Homemade bombs exploded in two Buenos Aires banks before they opened Wednesday, killing a security guard, police said.

The explosions occurred near ATMs in branches belonging to Citibank and Banco Galicia, damaging the buildings' facades and shattering windows, officials said.

No group immediately asserted responsibility for the attacks.

The security guard, 38, was killed at a Citibank branch in downtown Buenos Aires, said German Fernandez, a spokesman for a private ambulance service.

Police said they also deactivated two explosive devices, and at least one officer was injured after authorities detonated a bomb found inside a second Citibank branch.

Banks remain a target of public anger following Argentina's 2001-2002 economic crisis.

Billions of dollars in bank accounts held by Argentines were frozen as the government tried to thwart a run on the banks and prop up a tottering financial system.

Since then, hundreds of thousands of Argentines have filed lawsuits hoping to recover their savings, much of which were forcibly converted from dollars to devalued Argentine pesos.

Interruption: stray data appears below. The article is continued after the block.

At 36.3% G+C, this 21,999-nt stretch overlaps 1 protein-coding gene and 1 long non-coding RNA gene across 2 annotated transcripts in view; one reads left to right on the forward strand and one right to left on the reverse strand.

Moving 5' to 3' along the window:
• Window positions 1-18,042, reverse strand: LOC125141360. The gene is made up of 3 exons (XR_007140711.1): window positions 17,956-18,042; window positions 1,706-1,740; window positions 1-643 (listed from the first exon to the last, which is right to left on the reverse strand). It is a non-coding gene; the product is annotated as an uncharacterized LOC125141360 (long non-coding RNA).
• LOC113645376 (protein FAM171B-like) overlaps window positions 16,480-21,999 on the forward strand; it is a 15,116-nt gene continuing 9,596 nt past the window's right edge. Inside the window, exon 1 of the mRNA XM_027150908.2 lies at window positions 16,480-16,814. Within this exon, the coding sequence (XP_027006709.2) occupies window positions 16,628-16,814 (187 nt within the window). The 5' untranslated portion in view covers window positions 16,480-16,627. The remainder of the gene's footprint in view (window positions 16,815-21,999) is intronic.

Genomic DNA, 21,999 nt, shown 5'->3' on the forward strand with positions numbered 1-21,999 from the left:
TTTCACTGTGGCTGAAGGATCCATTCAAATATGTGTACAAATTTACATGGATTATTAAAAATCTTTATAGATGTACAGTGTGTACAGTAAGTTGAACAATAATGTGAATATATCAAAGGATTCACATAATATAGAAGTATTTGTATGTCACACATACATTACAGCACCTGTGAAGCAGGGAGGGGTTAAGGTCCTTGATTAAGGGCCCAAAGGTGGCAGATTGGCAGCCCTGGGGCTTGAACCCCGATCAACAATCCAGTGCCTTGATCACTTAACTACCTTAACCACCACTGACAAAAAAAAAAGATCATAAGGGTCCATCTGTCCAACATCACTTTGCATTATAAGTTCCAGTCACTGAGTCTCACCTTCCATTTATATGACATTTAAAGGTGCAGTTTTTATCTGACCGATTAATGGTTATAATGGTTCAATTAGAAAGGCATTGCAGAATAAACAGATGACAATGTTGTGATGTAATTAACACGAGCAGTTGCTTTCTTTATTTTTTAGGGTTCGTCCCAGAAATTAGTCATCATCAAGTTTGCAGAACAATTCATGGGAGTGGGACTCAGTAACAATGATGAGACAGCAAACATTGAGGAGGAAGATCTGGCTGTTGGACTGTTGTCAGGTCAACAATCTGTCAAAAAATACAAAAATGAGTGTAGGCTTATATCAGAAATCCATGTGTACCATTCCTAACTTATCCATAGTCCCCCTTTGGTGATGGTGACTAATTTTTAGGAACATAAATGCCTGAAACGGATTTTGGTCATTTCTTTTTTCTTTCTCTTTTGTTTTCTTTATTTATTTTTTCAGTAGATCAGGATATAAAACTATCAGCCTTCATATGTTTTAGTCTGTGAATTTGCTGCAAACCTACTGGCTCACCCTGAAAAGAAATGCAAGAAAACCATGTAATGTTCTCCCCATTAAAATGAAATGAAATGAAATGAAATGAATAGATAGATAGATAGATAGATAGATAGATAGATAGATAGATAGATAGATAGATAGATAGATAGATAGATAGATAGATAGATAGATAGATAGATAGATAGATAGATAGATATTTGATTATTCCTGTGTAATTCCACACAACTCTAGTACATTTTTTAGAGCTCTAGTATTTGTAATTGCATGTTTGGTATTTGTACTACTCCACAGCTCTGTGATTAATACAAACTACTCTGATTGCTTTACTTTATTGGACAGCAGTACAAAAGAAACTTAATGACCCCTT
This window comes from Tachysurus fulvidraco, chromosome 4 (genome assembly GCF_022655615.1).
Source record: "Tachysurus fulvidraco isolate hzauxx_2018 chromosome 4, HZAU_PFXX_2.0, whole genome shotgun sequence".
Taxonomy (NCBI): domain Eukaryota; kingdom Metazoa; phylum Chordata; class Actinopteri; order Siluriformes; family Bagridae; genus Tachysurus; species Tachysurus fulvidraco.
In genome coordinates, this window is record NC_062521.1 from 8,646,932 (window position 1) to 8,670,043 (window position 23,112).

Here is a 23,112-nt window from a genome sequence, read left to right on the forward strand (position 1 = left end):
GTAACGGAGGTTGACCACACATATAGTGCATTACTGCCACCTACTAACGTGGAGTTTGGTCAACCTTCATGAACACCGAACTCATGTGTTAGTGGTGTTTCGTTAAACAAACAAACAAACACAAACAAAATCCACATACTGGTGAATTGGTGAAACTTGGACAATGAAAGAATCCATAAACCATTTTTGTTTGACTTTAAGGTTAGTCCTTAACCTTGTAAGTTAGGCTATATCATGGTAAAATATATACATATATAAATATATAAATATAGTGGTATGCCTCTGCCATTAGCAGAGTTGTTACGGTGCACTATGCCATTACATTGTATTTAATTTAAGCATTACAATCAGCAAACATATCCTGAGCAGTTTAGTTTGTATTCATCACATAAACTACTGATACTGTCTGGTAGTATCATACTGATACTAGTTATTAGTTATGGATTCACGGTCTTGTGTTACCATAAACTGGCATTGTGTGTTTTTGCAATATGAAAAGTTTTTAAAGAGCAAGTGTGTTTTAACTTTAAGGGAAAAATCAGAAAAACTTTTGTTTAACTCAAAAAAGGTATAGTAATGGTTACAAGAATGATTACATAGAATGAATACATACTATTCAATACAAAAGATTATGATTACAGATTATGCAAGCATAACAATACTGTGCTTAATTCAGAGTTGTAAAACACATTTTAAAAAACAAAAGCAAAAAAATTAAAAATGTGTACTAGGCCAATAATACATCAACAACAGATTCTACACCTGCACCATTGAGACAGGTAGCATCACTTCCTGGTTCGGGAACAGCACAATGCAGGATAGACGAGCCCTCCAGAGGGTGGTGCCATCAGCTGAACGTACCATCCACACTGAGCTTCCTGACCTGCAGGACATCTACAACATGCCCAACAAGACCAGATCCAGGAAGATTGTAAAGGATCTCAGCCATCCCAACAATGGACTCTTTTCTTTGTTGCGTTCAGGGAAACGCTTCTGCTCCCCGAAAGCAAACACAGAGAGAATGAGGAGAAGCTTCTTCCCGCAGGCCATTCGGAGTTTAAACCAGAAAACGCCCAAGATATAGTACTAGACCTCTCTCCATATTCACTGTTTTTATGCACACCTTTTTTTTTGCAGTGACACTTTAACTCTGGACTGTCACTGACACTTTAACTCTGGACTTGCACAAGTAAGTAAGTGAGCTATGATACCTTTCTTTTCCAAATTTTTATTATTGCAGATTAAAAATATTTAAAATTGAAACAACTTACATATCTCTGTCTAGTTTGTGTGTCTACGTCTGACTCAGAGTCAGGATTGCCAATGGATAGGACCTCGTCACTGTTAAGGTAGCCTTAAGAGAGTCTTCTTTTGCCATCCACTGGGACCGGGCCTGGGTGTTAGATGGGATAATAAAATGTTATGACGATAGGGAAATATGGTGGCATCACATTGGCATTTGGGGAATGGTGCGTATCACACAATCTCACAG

Lula Rodriguez, a Citigroup spokeswoman in Miami, said the company was cooperating with authorities investigating the bombings.

Police in Buenos Aires were put on alert and extra patrols were assigned to areas with a large number of banks, according to the police chief, Hector Giacardi.

The blasts were the latest in a string of bombings in recent months. A bomb exploded outside a Buenos Aires bank in August during a visit by the head of the International Monetary Fund, but did not cause any injuries. A second bomb was later found and deactivated outside of a McDonald's.

Policemen investigate the scene of an explosion at a Citibank branch in Buenos Aires. Banks remain a target of public anger following Argentina's economic crisis.